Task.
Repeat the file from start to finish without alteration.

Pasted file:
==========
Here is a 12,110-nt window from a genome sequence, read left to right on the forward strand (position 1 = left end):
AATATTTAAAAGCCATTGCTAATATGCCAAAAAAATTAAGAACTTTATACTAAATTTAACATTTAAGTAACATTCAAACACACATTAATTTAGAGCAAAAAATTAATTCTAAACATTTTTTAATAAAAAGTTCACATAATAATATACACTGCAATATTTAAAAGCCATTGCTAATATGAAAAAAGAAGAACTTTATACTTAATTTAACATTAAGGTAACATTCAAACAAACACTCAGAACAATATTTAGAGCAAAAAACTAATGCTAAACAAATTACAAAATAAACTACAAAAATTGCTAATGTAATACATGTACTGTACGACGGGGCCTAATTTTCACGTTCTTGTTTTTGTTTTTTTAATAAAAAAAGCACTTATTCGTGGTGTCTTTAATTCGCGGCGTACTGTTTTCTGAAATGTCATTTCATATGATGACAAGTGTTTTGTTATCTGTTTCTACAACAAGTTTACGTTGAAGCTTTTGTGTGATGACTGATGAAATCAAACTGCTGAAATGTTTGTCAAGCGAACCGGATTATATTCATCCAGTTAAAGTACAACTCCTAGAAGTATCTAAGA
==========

Here is a 12,110-nt window from a genome sequence, read left to right on the forward strand (position 1 = left end):
AATATTTAAAAGCCATTGCTAATATGCCAAAAAAATTAAGAACTTTATACTAAATTTAACATTTAAGTAACATTCAAACACACATTAATTTAGAGCAAAAAATTAATTCTAAACATTTTTTAATAAAAAGTTCACATAATAATATACACTGCAATATTTAAAAGCCATTGCTAATATGAAAAAAGAAGAACTTTATACTTAATTTAACATTAAGGTAACATTCAAACAAACACTCAGAACAATATTTAGAGCAAAAAACTAATGCTAAACAAATTACAAAATAAACTACAAAAATTGCTAATGTAATACATGTACTGTACGACGGGGCCTAATTTTCACGTTCTTGTTTTTGTTTTTTTAATAAAAAAAGCACTTATTCGTGGTGTCTTTAATTCGCGGCGTACTGTTTTCTGAAATGTCATTTCATATGATGACAAGTGTTTTGTTATCTGTTTCTACAACAAGTTTACGTTGAAGCTTTTGTGTGATGACTGATGAAATCAAACTGCTGAAATGTTTGTCAAGCGAACCGGATTATATTCATCCAGTTAAAGTACAACTCCTAGAAGTATCTAAGA